Finally! Washington State celebrates Pac-10 win

Washington State buried a lot of ugly history Saturday, but to

quarterback Jeff Tuel, it did not feel like the end of something

bad, but the beginning of something special.

”It’s huge for us, for my class and the class below me,” said

the sophomore from Fresno, Calif., who was both coldly efficient

and devastatingly athletic in the Cougars’ surprise 31-14

demolition of Oregon State on a gloomy day at Reser Stadium.

The Cougars (2-9, 1-7 Pacific-10), who have been conference

doormats for the past three seasons, shucked off a 16-game Pac-10

losing streak that stretched back to the 2008 Apple Cup. They won

on the road for the first time in nearly three years, and earned

their first win over a Football Bowl Subdivision opponent this

season.

That Washington State, a 23 1/2-point underdog, stood victorious

is a noteworthy event in itself. But how the Cougars won was

equally impressive. They were tougher, faster and more resilient

than the Beavers.

Tuel stood tallest in the victory. He completed 10 of 15 passes

for 157 yards and a touchdown. But it was his running that left the

Beavers searching for answers. Tuel had 18 carries for 76 yards and

would have nearly hit the century mark if not for four sacks.

”(Offensive coordinator Todd) Sturdy gave me the green light to

run a little more, so I was just taking what they gave me,” said

Tuel, ”If stuff wasn’t open, I looked down, saw places to run and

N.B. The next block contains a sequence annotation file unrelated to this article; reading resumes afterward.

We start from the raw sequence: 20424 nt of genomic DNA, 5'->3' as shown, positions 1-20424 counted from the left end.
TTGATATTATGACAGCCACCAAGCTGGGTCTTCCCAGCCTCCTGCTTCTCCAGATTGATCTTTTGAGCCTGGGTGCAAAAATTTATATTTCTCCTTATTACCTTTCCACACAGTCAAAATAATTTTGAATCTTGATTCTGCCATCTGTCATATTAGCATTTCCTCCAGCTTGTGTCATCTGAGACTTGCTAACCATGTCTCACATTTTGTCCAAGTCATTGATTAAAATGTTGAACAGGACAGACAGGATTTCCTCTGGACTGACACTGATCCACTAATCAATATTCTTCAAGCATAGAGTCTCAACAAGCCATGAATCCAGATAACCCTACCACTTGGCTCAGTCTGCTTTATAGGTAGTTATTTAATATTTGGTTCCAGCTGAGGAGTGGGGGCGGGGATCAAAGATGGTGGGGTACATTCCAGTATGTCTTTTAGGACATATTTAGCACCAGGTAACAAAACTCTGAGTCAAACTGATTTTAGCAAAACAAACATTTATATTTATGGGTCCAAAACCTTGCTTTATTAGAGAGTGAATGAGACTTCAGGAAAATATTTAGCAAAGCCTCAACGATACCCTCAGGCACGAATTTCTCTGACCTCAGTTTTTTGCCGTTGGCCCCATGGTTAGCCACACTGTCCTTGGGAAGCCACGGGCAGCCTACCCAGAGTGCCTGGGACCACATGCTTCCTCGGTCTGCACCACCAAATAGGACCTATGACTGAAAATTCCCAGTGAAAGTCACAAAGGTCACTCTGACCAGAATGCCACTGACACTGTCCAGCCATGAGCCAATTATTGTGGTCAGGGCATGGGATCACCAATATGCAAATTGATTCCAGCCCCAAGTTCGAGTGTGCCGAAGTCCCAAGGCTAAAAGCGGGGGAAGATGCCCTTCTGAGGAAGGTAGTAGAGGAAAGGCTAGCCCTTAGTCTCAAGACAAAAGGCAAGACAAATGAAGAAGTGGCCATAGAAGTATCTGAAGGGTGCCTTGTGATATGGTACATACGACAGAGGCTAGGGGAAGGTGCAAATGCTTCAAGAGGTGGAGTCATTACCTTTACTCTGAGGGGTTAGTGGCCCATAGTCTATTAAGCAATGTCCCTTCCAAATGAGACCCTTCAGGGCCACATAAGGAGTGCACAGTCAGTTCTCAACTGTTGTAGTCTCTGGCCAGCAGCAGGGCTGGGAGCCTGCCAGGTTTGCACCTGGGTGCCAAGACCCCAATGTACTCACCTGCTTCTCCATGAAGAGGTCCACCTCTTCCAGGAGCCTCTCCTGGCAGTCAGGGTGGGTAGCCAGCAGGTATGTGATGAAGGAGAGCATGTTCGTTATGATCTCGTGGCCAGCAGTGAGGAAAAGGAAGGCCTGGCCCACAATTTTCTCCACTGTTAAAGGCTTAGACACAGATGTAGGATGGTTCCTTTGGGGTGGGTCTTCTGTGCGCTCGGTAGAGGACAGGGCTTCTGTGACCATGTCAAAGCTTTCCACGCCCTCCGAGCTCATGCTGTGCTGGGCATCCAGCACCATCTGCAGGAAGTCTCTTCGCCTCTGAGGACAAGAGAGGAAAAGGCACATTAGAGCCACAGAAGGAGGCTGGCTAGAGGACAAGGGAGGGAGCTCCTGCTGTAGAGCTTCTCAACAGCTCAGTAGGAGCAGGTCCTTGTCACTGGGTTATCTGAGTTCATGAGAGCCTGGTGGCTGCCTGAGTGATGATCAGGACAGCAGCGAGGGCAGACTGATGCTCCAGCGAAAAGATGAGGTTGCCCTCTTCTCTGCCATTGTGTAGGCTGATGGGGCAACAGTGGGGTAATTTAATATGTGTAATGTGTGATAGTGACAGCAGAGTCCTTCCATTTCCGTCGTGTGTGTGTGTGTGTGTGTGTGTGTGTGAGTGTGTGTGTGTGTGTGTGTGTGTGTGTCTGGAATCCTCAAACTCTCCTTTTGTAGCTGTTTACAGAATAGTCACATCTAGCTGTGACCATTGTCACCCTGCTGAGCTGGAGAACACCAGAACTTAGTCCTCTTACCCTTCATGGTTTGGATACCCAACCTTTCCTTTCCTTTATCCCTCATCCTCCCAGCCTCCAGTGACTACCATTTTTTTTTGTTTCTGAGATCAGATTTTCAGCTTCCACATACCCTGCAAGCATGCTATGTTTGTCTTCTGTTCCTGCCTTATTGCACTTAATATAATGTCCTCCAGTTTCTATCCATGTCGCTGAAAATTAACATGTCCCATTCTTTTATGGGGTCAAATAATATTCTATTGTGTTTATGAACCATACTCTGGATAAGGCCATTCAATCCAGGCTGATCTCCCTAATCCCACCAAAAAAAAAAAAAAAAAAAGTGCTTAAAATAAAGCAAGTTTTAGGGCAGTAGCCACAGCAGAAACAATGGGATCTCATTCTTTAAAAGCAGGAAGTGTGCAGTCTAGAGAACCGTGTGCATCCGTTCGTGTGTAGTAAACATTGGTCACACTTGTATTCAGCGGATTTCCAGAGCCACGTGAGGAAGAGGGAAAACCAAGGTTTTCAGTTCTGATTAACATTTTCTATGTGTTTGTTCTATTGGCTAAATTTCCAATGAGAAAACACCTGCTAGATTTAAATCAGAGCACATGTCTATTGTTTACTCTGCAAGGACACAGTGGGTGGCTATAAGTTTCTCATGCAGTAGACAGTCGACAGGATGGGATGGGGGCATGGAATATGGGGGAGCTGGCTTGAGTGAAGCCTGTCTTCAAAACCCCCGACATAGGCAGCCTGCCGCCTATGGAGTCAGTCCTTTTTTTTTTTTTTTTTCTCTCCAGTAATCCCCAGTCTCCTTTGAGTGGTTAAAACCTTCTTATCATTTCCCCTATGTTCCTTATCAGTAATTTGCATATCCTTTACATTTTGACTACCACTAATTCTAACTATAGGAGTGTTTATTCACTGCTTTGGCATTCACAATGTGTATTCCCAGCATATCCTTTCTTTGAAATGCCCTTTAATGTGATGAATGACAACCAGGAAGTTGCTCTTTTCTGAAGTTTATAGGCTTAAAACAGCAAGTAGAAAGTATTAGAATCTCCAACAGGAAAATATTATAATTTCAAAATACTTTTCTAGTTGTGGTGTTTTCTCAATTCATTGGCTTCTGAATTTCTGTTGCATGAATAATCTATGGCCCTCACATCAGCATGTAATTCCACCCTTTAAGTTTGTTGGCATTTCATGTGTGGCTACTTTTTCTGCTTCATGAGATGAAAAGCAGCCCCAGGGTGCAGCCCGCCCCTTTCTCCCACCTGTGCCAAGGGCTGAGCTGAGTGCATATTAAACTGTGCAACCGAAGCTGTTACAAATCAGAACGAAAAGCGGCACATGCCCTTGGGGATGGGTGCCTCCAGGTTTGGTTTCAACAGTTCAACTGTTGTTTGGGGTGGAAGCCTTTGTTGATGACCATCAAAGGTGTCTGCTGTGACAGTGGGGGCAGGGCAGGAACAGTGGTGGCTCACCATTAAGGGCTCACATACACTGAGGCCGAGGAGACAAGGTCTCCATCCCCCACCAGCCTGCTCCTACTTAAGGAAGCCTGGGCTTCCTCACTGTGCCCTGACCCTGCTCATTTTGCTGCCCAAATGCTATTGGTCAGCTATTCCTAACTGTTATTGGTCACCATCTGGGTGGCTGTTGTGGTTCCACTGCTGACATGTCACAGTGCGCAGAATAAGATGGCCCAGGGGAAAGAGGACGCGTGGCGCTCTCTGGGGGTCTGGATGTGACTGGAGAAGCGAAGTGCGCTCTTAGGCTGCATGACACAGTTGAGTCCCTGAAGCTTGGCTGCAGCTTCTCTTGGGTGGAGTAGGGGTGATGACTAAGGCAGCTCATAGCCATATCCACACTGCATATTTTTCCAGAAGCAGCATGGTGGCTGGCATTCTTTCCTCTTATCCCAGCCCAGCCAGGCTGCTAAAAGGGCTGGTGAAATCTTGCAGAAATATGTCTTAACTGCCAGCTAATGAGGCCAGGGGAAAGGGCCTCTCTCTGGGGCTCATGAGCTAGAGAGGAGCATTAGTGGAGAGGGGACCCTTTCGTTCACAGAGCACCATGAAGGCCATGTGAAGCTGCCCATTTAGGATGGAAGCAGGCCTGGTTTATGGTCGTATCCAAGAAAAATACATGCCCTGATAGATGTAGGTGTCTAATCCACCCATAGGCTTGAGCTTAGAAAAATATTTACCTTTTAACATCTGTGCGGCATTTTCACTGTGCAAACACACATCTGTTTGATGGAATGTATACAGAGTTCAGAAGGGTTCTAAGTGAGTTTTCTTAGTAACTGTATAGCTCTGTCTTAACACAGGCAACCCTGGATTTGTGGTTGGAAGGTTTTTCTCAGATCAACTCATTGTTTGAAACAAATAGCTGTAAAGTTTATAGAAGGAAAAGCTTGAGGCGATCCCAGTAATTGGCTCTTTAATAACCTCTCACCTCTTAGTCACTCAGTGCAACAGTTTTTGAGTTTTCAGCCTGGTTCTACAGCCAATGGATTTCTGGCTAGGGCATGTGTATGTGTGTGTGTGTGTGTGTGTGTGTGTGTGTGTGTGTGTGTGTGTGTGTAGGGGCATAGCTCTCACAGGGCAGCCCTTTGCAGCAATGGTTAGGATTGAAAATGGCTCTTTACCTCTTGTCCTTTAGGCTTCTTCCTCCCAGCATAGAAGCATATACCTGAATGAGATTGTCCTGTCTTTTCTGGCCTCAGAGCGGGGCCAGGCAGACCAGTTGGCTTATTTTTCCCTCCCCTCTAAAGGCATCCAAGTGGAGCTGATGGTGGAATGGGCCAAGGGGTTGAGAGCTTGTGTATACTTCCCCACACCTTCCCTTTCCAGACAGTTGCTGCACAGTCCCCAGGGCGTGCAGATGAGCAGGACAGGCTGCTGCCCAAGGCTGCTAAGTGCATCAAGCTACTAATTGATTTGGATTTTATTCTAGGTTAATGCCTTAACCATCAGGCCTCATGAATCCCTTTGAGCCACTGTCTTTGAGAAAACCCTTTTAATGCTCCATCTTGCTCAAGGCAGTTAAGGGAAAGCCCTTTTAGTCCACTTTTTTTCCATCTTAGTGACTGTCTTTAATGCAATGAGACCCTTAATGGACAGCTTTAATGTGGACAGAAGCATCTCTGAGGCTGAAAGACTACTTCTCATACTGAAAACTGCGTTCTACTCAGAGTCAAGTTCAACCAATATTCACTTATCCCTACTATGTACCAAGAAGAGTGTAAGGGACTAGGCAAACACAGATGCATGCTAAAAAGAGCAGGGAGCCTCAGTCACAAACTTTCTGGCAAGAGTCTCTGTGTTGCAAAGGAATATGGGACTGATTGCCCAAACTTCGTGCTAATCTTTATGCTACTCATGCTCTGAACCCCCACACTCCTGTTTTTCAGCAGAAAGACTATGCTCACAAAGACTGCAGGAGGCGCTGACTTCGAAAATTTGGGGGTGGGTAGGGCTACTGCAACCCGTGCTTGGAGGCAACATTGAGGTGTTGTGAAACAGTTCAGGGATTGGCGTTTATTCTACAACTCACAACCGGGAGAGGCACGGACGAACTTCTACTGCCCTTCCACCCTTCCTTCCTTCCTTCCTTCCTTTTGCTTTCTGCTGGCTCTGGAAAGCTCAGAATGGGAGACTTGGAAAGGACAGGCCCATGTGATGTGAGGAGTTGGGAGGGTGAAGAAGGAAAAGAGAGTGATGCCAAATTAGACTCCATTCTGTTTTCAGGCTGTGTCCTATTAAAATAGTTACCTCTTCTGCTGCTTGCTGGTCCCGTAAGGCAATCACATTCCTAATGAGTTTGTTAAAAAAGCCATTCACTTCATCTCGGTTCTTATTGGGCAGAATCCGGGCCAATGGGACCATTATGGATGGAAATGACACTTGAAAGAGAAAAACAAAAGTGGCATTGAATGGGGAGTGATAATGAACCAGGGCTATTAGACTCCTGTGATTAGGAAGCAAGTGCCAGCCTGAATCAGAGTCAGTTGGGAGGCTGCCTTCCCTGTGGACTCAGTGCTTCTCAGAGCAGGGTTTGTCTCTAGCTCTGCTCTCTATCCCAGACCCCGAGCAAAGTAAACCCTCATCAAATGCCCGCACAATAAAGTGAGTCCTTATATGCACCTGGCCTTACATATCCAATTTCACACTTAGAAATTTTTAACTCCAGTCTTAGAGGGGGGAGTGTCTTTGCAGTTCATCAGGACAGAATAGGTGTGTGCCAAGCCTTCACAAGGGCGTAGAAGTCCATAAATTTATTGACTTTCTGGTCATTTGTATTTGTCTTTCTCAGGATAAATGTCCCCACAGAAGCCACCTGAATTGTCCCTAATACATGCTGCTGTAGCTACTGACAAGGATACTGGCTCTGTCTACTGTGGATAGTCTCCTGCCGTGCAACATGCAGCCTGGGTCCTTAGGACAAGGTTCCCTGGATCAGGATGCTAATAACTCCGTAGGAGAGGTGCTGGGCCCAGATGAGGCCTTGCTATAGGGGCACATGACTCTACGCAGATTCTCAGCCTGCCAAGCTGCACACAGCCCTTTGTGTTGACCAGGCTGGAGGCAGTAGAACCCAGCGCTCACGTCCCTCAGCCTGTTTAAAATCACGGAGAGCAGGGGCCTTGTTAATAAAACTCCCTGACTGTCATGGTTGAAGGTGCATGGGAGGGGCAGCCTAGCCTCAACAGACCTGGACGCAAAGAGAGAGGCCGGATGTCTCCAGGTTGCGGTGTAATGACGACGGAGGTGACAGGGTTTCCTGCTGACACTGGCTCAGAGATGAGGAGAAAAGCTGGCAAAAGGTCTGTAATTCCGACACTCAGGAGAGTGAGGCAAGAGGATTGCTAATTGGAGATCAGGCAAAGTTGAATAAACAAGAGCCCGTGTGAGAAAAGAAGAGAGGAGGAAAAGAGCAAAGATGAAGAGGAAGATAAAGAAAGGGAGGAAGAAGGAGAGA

just took them.”

Tuel set up the first two Cougars touchdowns with his

running.

”Jeff’s going to make plays regardless, whatever the coaches

tell him to do,” center Zack Williams said. ”He’s just a

playmaker.”

When the Beavers finally scored, on a 25-yard pass from

quarterback Ryan Katz to Markus Wheaton, the Cougars calmly

responded with a clock-chewing, 16-play, 8:20 drive capped by an

Andrew Furney 37-yard field goal.

Oregon State (4-5, 3-3) played maybe its worst game in several

years, and is now in serious danger of missing a bowl game for the

first time in five seasons.

The Beavers have lost three of their last four conference games.

They need to win two of their final three games to be eligible for

the postseason. That will be no easy task, as their opponents are

No. 20 USC, No. 7 Stanford and top-ranked Oregon.

”There are guys in this locker room lacking the killer

instinct,” said Oregon State running back Jacquizz Rodgers, whose

93 yards rushing was slightly less than his season average. Rodgers

added: ”We better do something quick, man, or we’re going to have

an early break.”

Though the Cougars, 4-31 in coach Paul Wulff’s three years

entering the game, had continued to collect losses lately, they had

showed promise in recent performances against Oregon, Stanford and

California.

Washington State’s timing is less than ideal. A quirk of

scheduling had the Cougars playing 11 straight weeks to start the

season. Now, instead of capitalizing on the momentum they have

picked up, they have to cool their heals for two off weeks before

hosting Washington Dec. 4 in the Apple Cup.

But the Cougars are looking ahead to a brighter future,

confident that they have turned a page.

”It’s the beginning,” Tuel said. ”It’s a start.”